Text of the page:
Mandatory penalties for sexual abuse: The Ontario Court of Appeal upheld the constitutionality of mandatory licence revocation, and a restriction against reinstatement for five years, in relation to “sexual abuse” in the Hanif case (2015 ONCA 640). That case involved a pharmacist who engaged in a romantic relationship (and consensual sex) with someone for whom he filled prescriptions. We wrote about that case here.

Mandatory continuing professional development (CPD) coursework: In the Green case, the Manitoba Court of Appeal upheld the suspension of a member, without a hearing, for his failing to meet continuing professional development requirements (2015 MBCA 67). The member had been a professional for over 60 years, since 1955. This case is notable because the Supreme Court of Canada has granted the member leave to appeal (December 10, 2015, Case No. 36583), which indicates a serious issue about the validity of “administrative” suspensions for breaches of CPD rules.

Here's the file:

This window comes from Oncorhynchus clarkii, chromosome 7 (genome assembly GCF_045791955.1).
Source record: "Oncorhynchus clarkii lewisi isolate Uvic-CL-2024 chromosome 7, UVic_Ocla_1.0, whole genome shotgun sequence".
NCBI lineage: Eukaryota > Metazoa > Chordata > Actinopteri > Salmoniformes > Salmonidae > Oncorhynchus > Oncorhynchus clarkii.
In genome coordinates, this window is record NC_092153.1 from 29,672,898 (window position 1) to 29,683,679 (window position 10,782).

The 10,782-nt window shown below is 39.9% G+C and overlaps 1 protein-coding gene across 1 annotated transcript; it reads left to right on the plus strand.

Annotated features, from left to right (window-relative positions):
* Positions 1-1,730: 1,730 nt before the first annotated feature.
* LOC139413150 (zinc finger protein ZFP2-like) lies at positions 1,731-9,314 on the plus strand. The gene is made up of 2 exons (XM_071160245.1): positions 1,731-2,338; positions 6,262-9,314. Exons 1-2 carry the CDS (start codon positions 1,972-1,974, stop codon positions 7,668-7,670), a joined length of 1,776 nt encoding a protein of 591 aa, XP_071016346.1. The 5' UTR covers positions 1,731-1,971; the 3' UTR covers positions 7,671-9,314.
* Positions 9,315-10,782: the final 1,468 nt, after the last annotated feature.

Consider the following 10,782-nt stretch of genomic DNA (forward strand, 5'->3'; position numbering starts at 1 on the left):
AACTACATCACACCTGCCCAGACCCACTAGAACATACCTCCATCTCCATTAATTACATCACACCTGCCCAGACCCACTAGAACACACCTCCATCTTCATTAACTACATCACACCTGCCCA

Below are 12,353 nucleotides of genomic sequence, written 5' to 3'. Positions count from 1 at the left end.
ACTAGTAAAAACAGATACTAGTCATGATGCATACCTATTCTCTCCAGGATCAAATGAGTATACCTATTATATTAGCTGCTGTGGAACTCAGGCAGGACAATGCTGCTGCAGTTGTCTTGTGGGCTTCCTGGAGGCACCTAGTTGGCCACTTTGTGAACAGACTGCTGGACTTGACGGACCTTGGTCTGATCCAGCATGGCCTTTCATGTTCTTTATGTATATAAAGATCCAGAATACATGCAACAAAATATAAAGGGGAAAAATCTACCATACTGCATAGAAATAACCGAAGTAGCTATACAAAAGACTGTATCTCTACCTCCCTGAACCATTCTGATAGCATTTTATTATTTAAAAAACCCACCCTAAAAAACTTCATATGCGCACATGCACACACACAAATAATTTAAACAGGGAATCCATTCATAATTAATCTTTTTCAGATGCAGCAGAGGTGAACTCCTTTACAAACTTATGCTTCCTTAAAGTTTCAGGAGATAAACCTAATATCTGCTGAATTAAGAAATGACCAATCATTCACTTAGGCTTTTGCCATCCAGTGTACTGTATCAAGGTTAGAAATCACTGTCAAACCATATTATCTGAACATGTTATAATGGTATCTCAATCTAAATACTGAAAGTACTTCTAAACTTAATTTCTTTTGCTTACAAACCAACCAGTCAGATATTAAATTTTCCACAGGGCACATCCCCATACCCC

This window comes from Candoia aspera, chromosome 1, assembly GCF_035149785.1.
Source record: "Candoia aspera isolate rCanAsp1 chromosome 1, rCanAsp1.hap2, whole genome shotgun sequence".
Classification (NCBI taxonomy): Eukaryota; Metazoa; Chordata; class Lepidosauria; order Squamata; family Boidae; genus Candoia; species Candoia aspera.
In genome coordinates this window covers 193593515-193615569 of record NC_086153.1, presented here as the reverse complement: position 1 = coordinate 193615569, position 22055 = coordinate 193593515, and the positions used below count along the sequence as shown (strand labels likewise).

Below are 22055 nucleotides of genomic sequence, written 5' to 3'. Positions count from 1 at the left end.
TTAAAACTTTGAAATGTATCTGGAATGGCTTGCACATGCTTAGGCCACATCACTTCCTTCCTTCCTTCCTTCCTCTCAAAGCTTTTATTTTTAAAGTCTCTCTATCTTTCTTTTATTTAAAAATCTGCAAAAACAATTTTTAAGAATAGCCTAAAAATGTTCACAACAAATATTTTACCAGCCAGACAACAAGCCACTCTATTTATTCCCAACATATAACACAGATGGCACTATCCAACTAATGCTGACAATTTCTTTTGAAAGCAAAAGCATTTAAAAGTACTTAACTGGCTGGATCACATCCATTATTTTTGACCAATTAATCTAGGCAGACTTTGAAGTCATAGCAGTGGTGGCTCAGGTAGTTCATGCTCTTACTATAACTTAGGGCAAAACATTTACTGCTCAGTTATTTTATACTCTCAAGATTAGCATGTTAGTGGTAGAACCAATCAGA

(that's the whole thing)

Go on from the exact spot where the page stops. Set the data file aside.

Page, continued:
Lisa C. Fong and Michael Ng